Sense of community lacking in urban areas, survey says

Macra na Feirme: Residents of country areas more likely to socialise with neighbours

A Macra na Feirme survey finds most people think “peace and quiet” is a positive aspect of living in the countryside.

A Macra na Feirme survey finds most people think “peace and quiet” is a positive aspect of living in the countryside.

 

A new survey has found that 71 per cent of adults believe children today feel a lesser sense of community than they themselves did growing up in Ireland.

This rises to three quarters of adults living in urban communities.

The Macra na Feirme “Know your Neighbour” campaign also found that not being familiar with neighbours is more prevalent in urban communities, with almost one in six saying that they do not know their neighbours at all, versus just one in 20 of people in rural communities.

Many people (41 per cent) say that although they are friendly with their neighbours, they would not socialise with them.

However, people in rural communities are far more likely to socialise with their neighbours with over one in five (21 per cent) saying that they would versus just over one in 10 in urban areas (11 per cent).

Commenting on the research Macra national president, Seán Finan, said: “Those living in isolated parts of the country with limited access to services rely on their closest neighbours for support, security and friendship.”

“The aim of “Know Your Neighbour” is to bring everyone together at community events, to get to know these neighbours and establish a strong support network. I am encouraging every community, rural or urban, to get involved.”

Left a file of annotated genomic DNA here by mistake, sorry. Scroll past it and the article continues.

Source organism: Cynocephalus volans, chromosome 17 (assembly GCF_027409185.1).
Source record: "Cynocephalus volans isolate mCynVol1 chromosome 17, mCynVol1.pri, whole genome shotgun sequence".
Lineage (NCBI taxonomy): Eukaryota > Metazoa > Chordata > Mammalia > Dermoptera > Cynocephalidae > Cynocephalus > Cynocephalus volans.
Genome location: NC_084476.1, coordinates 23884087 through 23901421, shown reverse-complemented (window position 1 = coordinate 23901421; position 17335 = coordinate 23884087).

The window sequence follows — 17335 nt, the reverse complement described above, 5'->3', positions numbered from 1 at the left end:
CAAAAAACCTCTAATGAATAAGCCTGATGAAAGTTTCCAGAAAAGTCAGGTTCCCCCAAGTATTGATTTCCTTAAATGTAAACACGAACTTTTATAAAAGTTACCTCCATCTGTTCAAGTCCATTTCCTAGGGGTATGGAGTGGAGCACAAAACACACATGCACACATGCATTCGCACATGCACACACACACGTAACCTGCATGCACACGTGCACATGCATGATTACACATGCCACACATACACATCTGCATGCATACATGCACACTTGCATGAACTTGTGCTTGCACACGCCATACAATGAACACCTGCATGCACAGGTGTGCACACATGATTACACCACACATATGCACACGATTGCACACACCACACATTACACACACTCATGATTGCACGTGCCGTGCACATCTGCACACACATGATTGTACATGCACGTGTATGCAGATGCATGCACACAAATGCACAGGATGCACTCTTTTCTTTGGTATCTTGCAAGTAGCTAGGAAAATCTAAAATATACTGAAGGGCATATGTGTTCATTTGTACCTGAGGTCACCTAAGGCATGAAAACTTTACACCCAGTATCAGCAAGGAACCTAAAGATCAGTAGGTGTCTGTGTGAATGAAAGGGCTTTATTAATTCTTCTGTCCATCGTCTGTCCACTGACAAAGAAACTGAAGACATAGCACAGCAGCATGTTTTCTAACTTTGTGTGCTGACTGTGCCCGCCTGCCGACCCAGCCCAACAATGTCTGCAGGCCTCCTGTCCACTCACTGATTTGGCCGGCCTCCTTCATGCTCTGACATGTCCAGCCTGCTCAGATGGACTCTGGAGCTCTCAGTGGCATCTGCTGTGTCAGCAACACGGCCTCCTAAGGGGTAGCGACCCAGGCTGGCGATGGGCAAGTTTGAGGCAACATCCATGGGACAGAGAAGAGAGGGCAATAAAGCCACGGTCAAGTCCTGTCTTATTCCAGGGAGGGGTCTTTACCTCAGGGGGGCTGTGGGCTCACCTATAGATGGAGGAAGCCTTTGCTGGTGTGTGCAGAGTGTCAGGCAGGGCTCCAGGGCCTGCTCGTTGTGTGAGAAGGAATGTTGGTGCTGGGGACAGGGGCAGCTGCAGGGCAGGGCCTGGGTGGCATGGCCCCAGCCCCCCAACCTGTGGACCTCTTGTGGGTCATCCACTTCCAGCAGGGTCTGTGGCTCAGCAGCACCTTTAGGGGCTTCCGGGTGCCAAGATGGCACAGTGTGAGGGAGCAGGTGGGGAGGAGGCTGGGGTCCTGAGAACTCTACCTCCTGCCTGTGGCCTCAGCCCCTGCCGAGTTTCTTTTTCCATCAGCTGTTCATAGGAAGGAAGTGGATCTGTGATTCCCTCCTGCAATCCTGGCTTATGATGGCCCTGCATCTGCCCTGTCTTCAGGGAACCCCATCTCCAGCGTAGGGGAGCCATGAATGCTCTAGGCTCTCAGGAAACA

Proximity to friends and family

Urban and rural dwellers have conflicting priorities with “peace and quiet” selected as a positive aspect of living in a rural community according to 75 per cent of people – while 89 per cent of urban dwellers believe that convenience is king.

Proximity to friends and family is important universally, with four in 10 rural dwellers and half of urban dwellers saying that it is a positive aspect of where they live.

Other priorities for rural dwellers include friendly people (60 per cent), a sense of community (45 per cent) and a feeling of security (34 per cent).

When asked what aspects of rural life frustrated them, top grievances include slower broadband (63 per cent), a lack of amenities (59 per cent), a lack of local infrastructure (48 per cent) and a lack of job opportunities (45 per cent).

In contrast while urban dwellers appreciate the availability of entertainment facilities (34 per cent), public transport links (31 per cent) and job opportunities (24 per cent), they are frustrated by traffic and congestion (56 per cent), the cost of living (42 per cent), noise (35 per cent) and having to live in smaller accommodation (23 per cent).

The research was conducted through an online survey of 512 adults aged 18+ across the island of Ireland.